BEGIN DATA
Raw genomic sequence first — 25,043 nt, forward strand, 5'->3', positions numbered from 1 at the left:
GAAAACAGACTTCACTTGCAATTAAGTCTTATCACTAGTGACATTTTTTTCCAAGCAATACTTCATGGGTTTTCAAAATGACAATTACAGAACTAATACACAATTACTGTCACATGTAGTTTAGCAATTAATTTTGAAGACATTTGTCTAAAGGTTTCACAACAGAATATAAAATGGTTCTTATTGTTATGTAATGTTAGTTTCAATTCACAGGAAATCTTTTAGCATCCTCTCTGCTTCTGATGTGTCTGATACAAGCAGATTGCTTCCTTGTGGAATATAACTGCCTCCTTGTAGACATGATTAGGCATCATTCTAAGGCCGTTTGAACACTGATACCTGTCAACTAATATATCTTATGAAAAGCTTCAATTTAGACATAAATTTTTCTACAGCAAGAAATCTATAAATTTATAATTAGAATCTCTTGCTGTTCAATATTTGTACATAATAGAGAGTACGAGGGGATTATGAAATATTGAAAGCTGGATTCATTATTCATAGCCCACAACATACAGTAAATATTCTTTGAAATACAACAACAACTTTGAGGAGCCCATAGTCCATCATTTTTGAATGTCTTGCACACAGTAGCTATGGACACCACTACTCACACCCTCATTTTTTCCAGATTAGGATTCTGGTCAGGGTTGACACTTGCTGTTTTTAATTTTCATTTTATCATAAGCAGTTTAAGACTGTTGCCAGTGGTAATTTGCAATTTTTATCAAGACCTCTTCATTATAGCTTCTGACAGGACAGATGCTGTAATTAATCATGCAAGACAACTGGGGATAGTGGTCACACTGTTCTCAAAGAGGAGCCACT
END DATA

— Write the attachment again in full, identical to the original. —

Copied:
Raw genomic sequence first — 25,043 nt, forward strand, 5'->3', positions numbered from 1 at the left:
GAAAACAGACTTCACTTGCAATTAAGTCTTATCACTAGTGACATTTTTTTCCAAGCAATACTTCATGGGTTTTCAAAATGACAATTACAGAACTAATACACAATTACTGTCACATGTAGTTTAGCAATTAATTTTGAAGACATTTGTCTAAAGGTTTCACAACAGAATATAAAATGGTTCTTATTGTTATGTAATGTTAGTTTCAATTCACAGGAAATCTTTTAGCATCCTCTCTGCTTCTGATGTGTCTGATACAAGCAGATTGCTTCCTTGTGGAATATAACTGCCTCCTTGTAGACATGATTAGGCATCATTCTAAGGCCGTTTGAACACTGATACCTGTCAACTAATATATCTTATGAAAAGCTTCAATTTAGACATAAATTTTTCTACAGCAAGAAATCTATAAATTTATAATTAGAATCTCTTGCTGTTCAATATTTGTACATAATAGAGAGTACGAGGGGATTATGAAATATTGAAAGCTGGATTCATTATTCATAGCCCACAACATACAGTAAATATTCTTTGAAATACAACAACAACTTTGAGGAGCCCATAGTCCATCATTTTTGAATGTCTTGCACACAGTAGCTATGGACACCACTACTCACACCCTCATTTTTTCCAGATTAGGATTCTGGTCAGGGTTGACACTTGCTGTTTTTAATTTTCATTTTATCATAAGCAGTTTAAGACTGTTGCCAGTGGTAATTTGCAATTTTTATCAAGACCTCTTCATTATAGCTTCTGACAGGACAGATGCTGTAATTAATCATGCAAGACAACTGGGGATAGTGGTCACACTGTTCTCAAAGAGGAGCCACT